Stalin’s move to rope in poll strategist Prashant Kishor and his Indian Political Action Committee (I-PAC) to help it in the run-up to the elections has been vindicated. The DMK, with its well-oiled party machinery, began preparing for the elections long before they were due. There were numerous events and programmes that were aimed to refurbishing Stalin’s image. It helped that Stalin himself was prepared to put in the long yards required to take his party to the podium. The DMK overcame initial hiccups in seat sharing, especially with Congress, to put up a united fight. However, the party did not sweep elections as it thought it would. In many constituencies, it has turned out to be a close fight.
With this victory, Stalin has cemented his position in the party—not that it was ever in any doubt. His son Udhayanidhi has won from a constituency in Chennai and will be making his debut in the Assembly; the third generation of Karunanidhi’s family to become a legislator. Stalin’s estranged elder brother was a member of Parliament and a Union Minister in the Manmohan Singh Government, while his half-sister Kanimozhi is a member of the Lok Sabha.
All eyes will now be on Stalin’s choices for the cabinet. Some of the old names such as Durai Murugan, K.N. Nehru and Ponmudi will automatically find a place, while there will be quite a number of new and, hopefully, young faces. The focus will also be on whether Stalin will go in for a mass reshuffle of the bureaucracy, both in the IAS and the IPS, which is what happens in the State whenever there is a change of party in power, or will he retain the key ones for continuity. All said and done, the Edappadi Palaniswami Government did a decent job of handling the first wave of the coronavirus and also in tackling the second wave. Stalin’s first task will be to bring things under control on the Covid situation and start fulfilling the party’s poll promises one by one.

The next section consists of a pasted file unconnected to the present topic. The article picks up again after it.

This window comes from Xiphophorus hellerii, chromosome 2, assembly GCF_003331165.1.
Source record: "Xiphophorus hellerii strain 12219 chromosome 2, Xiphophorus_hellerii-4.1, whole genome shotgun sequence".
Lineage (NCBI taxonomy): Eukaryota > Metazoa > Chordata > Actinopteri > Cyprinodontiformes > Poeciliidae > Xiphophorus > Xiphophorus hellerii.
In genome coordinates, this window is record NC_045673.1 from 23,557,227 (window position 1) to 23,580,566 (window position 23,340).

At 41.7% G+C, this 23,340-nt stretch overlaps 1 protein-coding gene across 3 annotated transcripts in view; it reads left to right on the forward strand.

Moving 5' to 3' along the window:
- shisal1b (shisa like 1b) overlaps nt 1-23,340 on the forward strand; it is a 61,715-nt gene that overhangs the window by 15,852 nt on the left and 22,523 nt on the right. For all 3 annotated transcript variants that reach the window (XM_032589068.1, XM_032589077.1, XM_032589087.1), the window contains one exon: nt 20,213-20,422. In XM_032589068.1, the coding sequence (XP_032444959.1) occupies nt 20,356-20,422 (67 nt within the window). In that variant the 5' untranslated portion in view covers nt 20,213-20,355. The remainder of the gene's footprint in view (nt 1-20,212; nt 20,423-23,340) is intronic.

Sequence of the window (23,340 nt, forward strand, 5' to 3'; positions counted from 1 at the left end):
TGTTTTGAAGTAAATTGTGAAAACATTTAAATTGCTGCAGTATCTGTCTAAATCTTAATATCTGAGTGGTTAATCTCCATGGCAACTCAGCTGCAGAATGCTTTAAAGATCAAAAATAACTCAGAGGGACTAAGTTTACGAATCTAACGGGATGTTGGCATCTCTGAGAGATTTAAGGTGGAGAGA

There is likely to be a power struggle within the AIADMK. It is a matter of time before Sasikala makes her move, trying to unite the AIADMK and the AMMK and asserting her position in the merged party, given her once proximity to the late party supremo Jayalalithaa.
According to ground reports, more than the double anti-incumbency that the AIADMK faced, it was the division within its ranks and the reluctance of many candidates to spend the money and time that cost them the election. Also, the MNM and NTK, which were expected to eat into the DMK’s votes more than the AIADMK’s, appear to have harmed the AIADMK. The respective vote share of the MNM and NTK are not yet out, but, according to the Election Commission, “others” accounted for 14.45 percent shares of the votes cast.
The Congress continues to be relegated to the background and is left to play second fiddle to the DMK. Its leaders will have to ponder over the party’s fate. The problem is the party has more leaders than workers and it has to rely on the Dravidian parties to do the leg work.
The BJP left no stone unturned in its attempt to make a mark. Led by Prime Minister Narendra Modi, a galaxy of union ministers and even Uttar Pradesh Chief Minister Yogi Adityanath campaigned extensively in the State. Its candidate selection was also much better than last time. The comforting fact is that it has got four members in the House, where since 2006 it has had none.
Unlike Congress, the BJP has shown it is in for the long haul and will do all it takes to capture power. It now has to sustain the momentum in the State. More importantly, it will help the party a lot if it learns a lesson from the immortal lines of a song by the late poet Namakkal Ramalingam Pillai, which begins as: “Tamizhan endru oru inam undu; thaniye avarkku oru gunam undu….” Roughly translated, it means there is a separate Tamizh race that has a distinct identity or characteristic. You cannot view Tamil Nadu with a monochromatic lens.
With the heat and dust of the elections over, the results of which were anticipated, none will blame the electronic voting machines (EVMs) of malfunctioning or cry that democracy is dead!
N Ramakrishnan is a Chennai-based freelance journalist with over three decades of experience. The views expressed are personal